The existing error deltas shown also work well, but again a PDOP value next to the solution status would also help. “Click” the PDOP values and the solution page pops up.
To be honest, as i understand it, to rule most error into your favour and not rely to much on fancy algorithm. Is to reset between each session of iteration.
Eg. PPP. 3 sets of 4-5 hour log instead of one long 24 hour (24 hour is ok, but that is one large chunk of data to process).
And for PPK or static. 2-3 session spread over an hour for a min of 3-5 minutes log.
That is pretty much how the holy guide of accurate surveying is done around here.
Ordinary survey is 5-x amount of iteration in any conditions.
What’s an epoch in layman’s terms? : / Sorry, my walnut sized brain is overloaded and smoking after reading that.
1 measurement or 1 instance of measurement, i.e 10hz = 10 epochs = 10 measurements/sec.
The issue at hand is a way of verifying a RTK “fixed” solution.
Time on station is important, as you are computing range measurements to the sats during a period of measurement. An on the fly, continuous, statistical analysis of a set of measurements (1 minute) would certainly give an overall accuracy of the solution, while continuing measurement and analysis of the next minute and so on until a six minutes observation is complete. 6 observations, 6 solutions to mean and determine overall accuracy for the 6 minutes “fix” or whatever length of time. The user has a confidence level of that set of measurements.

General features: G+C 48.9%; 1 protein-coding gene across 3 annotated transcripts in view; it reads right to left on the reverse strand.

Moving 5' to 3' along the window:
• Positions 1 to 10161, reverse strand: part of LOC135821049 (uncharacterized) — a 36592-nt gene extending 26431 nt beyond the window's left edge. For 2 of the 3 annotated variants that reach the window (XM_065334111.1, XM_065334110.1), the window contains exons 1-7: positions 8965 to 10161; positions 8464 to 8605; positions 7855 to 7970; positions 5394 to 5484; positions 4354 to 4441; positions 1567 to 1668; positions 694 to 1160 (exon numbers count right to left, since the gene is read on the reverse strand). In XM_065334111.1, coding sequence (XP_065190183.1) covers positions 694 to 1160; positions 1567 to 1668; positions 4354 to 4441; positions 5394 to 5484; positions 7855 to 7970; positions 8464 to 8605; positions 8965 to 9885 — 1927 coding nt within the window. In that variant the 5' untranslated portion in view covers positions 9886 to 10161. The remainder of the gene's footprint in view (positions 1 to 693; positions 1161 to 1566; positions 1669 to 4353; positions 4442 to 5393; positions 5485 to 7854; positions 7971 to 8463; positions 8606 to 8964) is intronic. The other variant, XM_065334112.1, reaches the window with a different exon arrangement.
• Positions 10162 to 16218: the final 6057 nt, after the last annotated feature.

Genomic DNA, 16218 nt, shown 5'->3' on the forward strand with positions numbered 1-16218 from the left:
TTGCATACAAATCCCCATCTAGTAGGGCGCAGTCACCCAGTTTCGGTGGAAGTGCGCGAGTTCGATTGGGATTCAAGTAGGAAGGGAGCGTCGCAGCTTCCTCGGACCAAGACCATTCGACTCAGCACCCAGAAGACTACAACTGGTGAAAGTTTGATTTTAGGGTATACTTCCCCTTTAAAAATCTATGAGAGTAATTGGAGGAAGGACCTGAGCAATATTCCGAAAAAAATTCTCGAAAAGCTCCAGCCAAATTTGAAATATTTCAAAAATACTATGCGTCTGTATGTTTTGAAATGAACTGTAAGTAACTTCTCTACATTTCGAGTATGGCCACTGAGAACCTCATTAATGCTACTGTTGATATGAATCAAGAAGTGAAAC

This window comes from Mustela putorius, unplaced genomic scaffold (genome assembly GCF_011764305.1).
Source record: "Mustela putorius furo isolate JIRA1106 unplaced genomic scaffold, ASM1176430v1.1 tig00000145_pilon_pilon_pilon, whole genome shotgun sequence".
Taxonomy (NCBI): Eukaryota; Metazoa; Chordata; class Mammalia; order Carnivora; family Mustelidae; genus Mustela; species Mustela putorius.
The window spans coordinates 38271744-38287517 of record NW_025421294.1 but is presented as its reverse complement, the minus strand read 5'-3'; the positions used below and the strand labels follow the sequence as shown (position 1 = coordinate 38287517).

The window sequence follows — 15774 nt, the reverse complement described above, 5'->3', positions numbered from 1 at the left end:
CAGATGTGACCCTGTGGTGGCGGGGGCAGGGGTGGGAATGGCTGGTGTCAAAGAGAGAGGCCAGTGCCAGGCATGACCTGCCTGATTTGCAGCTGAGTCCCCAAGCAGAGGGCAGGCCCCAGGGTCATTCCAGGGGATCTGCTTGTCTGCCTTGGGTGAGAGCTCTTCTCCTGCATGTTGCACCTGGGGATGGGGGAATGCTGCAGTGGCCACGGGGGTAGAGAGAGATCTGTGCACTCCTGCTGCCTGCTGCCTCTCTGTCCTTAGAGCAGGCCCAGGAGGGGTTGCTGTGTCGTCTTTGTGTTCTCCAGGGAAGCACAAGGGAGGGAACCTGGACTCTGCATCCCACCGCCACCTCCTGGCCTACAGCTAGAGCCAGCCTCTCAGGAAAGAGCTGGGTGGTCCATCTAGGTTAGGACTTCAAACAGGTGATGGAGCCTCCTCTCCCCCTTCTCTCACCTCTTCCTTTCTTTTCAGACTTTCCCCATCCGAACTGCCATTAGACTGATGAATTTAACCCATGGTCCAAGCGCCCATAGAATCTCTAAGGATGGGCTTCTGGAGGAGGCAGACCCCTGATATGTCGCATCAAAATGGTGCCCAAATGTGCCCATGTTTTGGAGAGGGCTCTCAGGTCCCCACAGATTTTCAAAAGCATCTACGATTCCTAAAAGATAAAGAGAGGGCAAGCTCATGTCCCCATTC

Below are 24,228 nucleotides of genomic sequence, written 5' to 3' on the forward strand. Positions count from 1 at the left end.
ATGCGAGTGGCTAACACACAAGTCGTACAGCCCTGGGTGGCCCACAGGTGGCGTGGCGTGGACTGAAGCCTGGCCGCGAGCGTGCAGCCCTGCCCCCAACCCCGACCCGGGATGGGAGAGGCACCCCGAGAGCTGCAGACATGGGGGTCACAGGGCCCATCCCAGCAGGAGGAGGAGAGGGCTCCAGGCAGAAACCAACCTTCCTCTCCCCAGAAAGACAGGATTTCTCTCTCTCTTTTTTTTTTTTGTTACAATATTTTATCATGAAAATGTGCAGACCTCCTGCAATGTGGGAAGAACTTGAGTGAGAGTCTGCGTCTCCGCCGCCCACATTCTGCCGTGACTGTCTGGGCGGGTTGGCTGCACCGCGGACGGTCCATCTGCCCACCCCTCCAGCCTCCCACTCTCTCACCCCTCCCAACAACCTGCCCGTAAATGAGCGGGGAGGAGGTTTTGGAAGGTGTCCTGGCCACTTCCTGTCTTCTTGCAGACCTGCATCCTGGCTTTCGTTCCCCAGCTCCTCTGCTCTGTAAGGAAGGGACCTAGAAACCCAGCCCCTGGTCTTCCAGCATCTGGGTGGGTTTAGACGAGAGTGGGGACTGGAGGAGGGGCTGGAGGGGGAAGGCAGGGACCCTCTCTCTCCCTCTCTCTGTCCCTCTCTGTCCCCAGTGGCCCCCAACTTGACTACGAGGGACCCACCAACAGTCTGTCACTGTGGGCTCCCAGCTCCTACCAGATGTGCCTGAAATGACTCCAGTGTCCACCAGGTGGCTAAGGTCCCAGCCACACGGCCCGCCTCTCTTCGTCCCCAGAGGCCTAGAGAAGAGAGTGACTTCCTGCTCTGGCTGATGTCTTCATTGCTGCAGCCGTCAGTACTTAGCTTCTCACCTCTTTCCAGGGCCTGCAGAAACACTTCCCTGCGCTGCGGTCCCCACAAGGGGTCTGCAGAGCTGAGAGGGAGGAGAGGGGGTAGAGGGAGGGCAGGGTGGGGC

Again, this is a simplistic view of the Javad methodology of determining the accuracy of a measured point.
I believe there is no statistical analysis on the Emlid side of the point accuracy. The simple deltas shown appear to be a deviation from the first “fix” solution.
We have the practice we call backoff that once a point is collected for control that we pace off about 100ft then stake back to the point.
To keep this post about verifying RTK fixes, I started a new post which is related, but refers to times when you have the time/need to spend a longer time on a point, rather than just means of verifying an RTK fix is correct eg. for a quick shot in a challenging environment.
We do the same.
Its also great using CAD drawing as an underlying map (E.g with survey master app). Then you have the written distances to the next point which is comparable with the distance to next point of stake out.
We’ve got your point and will discuss all your requests with the team. Thanks for emphasizing this.
Still, if you ever have issues with Reach accuracy, please reach out to us. We want to examine each such case to prevent them in the future.
I appreciate Emlid’s support and was wondering if we could get an answer to the below questions:
I can hardly share such details. RTK is a complicated algorithm, which can hardly be unequivocally described in one post. It’s hard to give a simple explanation of how it works that will cover all possible cases.
We always try to be as transparent as possible regarding the processes and issues we have. However, it’s indeed not that easy.
As I said above, we took into account all your suggestions and concerns. We also have our own thoughts. A soon as we’re ready to share some results, we’ll go public.